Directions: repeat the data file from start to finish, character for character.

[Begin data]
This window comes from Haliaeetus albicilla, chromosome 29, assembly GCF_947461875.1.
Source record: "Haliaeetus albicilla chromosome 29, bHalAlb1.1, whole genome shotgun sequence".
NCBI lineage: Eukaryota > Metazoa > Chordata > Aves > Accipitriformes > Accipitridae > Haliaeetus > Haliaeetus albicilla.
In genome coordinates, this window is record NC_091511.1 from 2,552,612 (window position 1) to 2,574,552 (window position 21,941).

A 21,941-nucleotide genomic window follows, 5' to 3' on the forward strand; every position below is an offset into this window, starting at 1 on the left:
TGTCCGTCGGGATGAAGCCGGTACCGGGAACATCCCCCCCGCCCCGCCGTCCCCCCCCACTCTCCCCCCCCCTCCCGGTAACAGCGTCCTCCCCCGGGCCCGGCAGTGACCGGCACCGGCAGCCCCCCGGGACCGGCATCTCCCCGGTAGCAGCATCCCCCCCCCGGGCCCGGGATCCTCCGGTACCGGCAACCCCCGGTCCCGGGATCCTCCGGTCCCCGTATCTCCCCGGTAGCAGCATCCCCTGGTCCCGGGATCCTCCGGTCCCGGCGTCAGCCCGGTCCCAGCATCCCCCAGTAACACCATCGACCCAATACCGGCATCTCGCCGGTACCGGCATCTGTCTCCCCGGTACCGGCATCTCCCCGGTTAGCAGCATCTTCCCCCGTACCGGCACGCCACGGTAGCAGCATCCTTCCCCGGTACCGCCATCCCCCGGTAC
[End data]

This window comes from Haliaeetus albicilla, chromosome 29, assembly GCF_947461875.1.
Source record: "Haliaeetus albicilla chromosome 29, bHalAlb1.1, whole genome shotgun sequence".
NCBI lineage: Eukaryota > Metazoa > Chordata > Aves > Accipitriformes > Accipitridae > Haliaeetus > Haliaeetus albicilla.
In genome coordinates, this window is record NC_091511.1 from 2,552,612 (window position 1) to 2,574,552 (window position 21,941).

A 21,941-nucleotide genomic window follows, 5' to 3' on the forward strand; every position below is an offset into this window, starting at 1 on the left:
TGTCCGTCGGGATGAAGCCGGTACCGGGAACATCCCCCCCGCCCCGCCGTCCCCCCCCACTCTCCCCCCCCCTCCCGGTAACAGCGTCCTCCCCCGGGCCCGGCAGTGACCGGCACCGGCAGCCCCCCGGGACCGGCATCTCCCCGGTAGCAGCATCCCCCCCCCGGGCCCGGGATCCTCCGGTACCGGCAACCCCCGGTCCCGGGATCCTCCGGTCCCCGTATCTCCCCGGTAGCAGCATCCCCTGGTCCCGGGATCCTCCGGTCCCGGCGTCAGCCCGGTCCCAGCATCCCCCAGTAACACCATCGACCCAATACCGGCATCTCGCCGGTACCGGCATCTGTCTCCCCGGTACCGGCATCTCCCCGGTTAGCAGCATCTTCCCCCGTACCGGCACGCCACGGTAGCAGCATCCTTCCCCGGTACCGCCATCCCCCGGTAC